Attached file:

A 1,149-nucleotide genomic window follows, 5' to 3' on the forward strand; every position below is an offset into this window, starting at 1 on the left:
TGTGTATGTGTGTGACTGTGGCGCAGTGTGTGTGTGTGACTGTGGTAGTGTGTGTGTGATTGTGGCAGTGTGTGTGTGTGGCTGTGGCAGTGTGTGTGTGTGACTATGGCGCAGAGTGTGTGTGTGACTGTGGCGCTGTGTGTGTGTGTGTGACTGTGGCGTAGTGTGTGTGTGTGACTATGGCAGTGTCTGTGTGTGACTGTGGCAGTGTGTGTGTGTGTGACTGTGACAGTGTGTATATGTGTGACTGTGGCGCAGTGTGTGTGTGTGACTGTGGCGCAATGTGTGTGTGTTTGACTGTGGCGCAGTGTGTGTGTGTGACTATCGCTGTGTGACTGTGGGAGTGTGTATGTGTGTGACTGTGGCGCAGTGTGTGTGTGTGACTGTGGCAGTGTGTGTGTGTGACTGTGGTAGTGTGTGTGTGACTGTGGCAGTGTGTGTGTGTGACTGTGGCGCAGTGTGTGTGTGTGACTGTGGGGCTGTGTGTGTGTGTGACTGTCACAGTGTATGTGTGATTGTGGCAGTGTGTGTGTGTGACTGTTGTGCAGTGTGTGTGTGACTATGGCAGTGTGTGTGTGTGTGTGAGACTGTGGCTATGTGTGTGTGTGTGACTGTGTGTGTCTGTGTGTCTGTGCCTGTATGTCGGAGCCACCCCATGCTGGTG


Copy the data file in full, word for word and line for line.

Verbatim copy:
A 1,149-nucleotide genomic window follows, 5' to 3' on the forward strand; every position below is an offset into this window, starting at 1 on the left:
TGTGTATGTGTGTGACTGTGGCGCAGTGTGTGTGTGTGACTGTGGTAGTGTGTGTGTGATTGTGGCAGTGTGTGTGTGTGGCTGTGGCAGTGTGTGTGTGTGACTATGGCGCAGAGTGTGTGTGTGACTGTGGCGCTGTGTGTGTGTGTGTGACTGTGGCGTAGTGTGTGTGTGTGACTATGGCAGTGTCTGTGTGTGACTGTGGCAGTGTGTGTGTGTGTGACTGTGACAGTGTGTATATGTGTGACTGTGGCGCAGTGTGTGTGTGTGACTGTGGCGCAATGTGTGTGTGTTTGACTGTGGCGCAGTGTGTGTGTGTGACTATCGCTGTGTGACTGTGGGAGTGTGTATGTGTGTGACTGTGGCGCAGTGTGTGTGTGTGACTGTGGCAGTGTGTGTGTGTGACTGTGGTAGTGTGTGTGTGACTGTGGCAGTGTGTGTGTGTGACTGTGGCGCAGTGTGTGTGTGTGACTGTGGGGCTGTGTGTGTGTGTGACTGTCACAGTGTATGTGTGATTGTGGCAGTGTGTGTGTGTGACTGTTGTGCAGTGTGTGTGTGACTATGGCAGTGTGTGTGTGTGTGTGAGACTGTGGCTATGTGTGTGTGTGTGACTGTGTGTGTCTGTGTGTCTGTGCCTGTATGTCGGAGCCACCCCATGCTGGTG